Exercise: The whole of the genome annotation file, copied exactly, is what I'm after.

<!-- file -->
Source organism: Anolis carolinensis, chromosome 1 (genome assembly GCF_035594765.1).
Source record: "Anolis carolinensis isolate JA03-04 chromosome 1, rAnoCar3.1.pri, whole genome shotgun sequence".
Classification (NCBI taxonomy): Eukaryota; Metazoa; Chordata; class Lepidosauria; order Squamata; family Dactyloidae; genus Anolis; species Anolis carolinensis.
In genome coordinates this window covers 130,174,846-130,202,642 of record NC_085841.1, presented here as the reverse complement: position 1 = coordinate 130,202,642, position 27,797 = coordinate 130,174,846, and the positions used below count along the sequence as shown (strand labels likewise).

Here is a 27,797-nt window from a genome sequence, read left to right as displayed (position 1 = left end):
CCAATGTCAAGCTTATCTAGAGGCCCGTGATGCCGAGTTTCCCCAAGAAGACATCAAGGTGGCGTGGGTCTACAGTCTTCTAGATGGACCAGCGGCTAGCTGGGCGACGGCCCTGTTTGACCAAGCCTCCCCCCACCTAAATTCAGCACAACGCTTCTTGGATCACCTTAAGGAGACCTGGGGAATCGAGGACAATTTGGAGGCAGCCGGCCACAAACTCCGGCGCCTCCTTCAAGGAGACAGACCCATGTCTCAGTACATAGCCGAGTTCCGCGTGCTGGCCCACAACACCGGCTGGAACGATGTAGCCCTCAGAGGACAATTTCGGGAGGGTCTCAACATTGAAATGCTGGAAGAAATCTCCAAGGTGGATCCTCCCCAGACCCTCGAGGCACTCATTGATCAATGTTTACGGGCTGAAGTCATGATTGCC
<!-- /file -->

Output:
Source organism: Anolis carolinensis, chromosome 1 (genome assembly GCF_035594765.1).
Source record: "Anolis carolinensis isolate JA03-04 chromosome 1, rAnoCar3.1.pri, whole genome shotgun sequence".
Classification (NCBI taxonomy): Eukaryota; Metazoa; Chordata; class Lepidosauria; order Squamata; family Dactyloidae; genus Anolis; species Anolis carolinensis.
In genome coordinates this window covers 130,174,846-130,202,642 of record NC_085841.1, presented here as the reverse complement: position 1 = coordinate 130,202,642, position 27,797 = coordinate 130,174,846, and the positions used below count along the sequence as shown (strand labels likewise).

Here is a 27,797-nt window from a genome sequence, read left to right as displayed (position 1 = left end):
CCAATGTCAAGCTTATCTAGAGGCCCGTGATGCCGAGTTTCCCCAAGAAGACATCAAGGTGGCGTGGGTCTACAGTCTTCTAGATGGACCAGCGGCTAGCTGGGCGACGGCCCTGTTTGACCAAGCCTCCCCCCACCTAAATTCAGCACAACGCTTCTTGGATCACCTTAAGGAGACCTGGGGAATCGAGGACAATTTGGAGGCAGCCGGCCACAAACTCCGGCGCCTCCTTCAAGGAGACAGACCCATGTCTCAGTACATAGCCGAGTTCCGCGTGCTGGCCCACAACACCGGCTGGAACGATGTAGCCCTCAGAGGACAATTTCGGGAGGGTCTCAACATTGAAATGCTGGAAGAAATCTCCAAGGTGGATCCTCCCCAGACCCTCGAGGCACTCATTGATCAATGTTTACGGGCTGAAGTCATGATTGCC